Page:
While Steven Stamkos and his representatives at Newport Sports Mangement have shied away from speaking about the circumstances that led to the 26-year-old forward’s sudden decision to stay with the Tampa Bay Lightning, a report from The Fourth Period suggests that the Leafs were more than willing to break out the chequebooks to make it happen.
From the article in question:
Toronto’s top management brass, the city’s Mayor, and several other key figureheads in the sports community, including corporate executives, reportedly met with Stamkos during the last week of June in an attempt to lure him to the Maple Leafs.
According to multiple sources with knowledge of those meetings, the Maple Leafs were preparing to offer Stamkos a seven-year, $73.5 million contract, which would have paid him $10.5 million, per season.
As far as the legitimacy of those numbers is concerned, I’m not 100% sold. In conversations with multiple people close to the situation leading up to decision day, the consensus was that Toronto’s “upper limit” was a number below that (though not significantly). At the same time, a passing knowledge of The Fourth Period’s Leafs-related scoops gives the impression (I stress that this is speculation) that at least one of their sources was an ex-Leafs player signed under Newport, so perhaps some benefit of the doubt can be given. Not to mention, it’s hard for me to claim that the things I heard were the correct ones when I ended up being wrong when it came down to the final answer.
Even still, I find it a bit odd that the team would feel the need to make their first official offer go above their supposed limit, especially with gossip that the much-hyped “endorsement portfolio” being presented was more valuable than the rumoured $3.5 million per year.
Speaking of endorsements, Canadian Tire CEO Michael Medline, who was suggested to have been part of the second and final meeting armed with an offer of an increased endorsement role with SportChek, was fired on July 13th. Canadian Tire is a top-tier MLSE sponsor, with cross-promotion deals that goes as deep as a SportChek location in Maple Leaf Square.
Now, would $10.5 million have been worth it? The raw numbers probably lean towards no; I’m not convinced that Steven Stamkos deserves to be the highest-paid player in the NHL both on and off paper. But as I mentioned in my “Let’s keep expectations low for John Tavares” post on Saturday, a player of Stamkos’ age and calibre hitting the market at no asset cost happens exactly once in never.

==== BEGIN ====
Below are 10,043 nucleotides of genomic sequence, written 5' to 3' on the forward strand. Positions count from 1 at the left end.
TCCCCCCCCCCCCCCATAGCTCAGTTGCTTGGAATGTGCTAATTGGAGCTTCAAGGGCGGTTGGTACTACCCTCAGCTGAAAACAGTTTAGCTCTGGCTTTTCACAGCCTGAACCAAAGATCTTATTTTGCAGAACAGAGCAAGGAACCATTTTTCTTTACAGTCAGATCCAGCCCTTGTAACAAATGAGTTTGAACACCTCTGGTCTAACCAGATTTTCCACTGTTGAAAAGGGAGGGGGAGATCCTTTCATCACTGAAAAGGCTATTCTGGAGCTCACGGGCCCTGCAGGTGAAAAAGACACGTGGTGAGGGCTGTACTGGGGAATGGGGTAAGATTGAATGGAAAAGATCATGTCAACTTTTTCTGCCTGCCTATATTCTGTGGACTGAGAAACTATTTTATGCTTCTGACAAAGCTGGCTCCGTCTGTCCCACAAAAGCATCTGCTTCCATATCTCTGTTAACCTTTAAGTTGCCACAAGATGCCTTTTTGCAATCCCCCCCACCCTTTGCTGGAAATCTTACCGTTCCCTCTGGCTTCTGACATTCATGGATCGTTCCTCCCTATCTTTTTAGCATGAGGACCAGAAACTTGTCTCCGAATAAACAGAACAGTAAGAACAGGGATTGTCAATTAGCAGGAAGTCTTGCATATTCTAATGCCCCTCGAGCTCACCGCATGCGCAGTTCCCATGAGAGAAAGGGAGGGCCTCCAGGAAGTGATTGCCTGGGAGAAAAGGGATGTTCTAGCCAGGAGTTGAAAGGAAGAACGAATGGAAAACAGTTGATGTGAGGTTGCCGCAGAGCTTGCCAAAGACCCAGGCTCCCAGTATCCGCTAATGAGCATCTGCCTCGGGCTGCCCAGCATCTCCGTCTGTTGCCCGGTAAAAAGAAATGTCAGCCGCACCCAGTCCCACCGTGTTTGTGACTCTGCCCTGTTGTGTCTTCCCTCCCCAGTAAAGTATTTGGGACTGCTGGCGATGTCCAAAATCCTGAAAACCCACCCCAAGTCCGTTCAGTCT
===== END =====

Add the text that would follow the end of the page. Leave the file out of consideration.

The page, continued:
You don’t want to pay at or above market value for depth players in a game where the goal is to undercut the market, but at a certain skill barrier, making the acquisition is undercutting it enough. Stamkos would have been that, and if the Leafs managed to close a deal at a $10.5 million cap hit, fans would have held their breath for a few moments before accepting the cost as worth the hassle.
It’s interesting to think about what moves the Leafs would have made if this worked out. Toronto currently has $3.55 million in Cap Space, and Nathan Horton’s LTIR placement will give them up to $5.3 million more in October. The team still has to sign Auston Matthews, Martin Marincin, Frank Corrado, Connor Carrick, Peter Holland, and a backup goaltender.
Trading Jonathan Bernier earlier this month freed up $4.1 million, but Toronto followed up on the Stamkos snub by committing $4.75 million to Matt Martin and Roman Polak. If I had to guess, at least one of those signings doesn’t happen in this scenario, and the team is likely a bit more aggressive in moving a forward like Joffrey Lupul, Tyler Bozak, Milan Michalek, or Brooks Laich.
Of course, these are all just hypotheticals now. Stamkos signed his eight-year, $68 million to stay in Tampa Bay, and the Leafs must and will move on without him. But it’s interesting to think of the outcome now that a rough number is out there.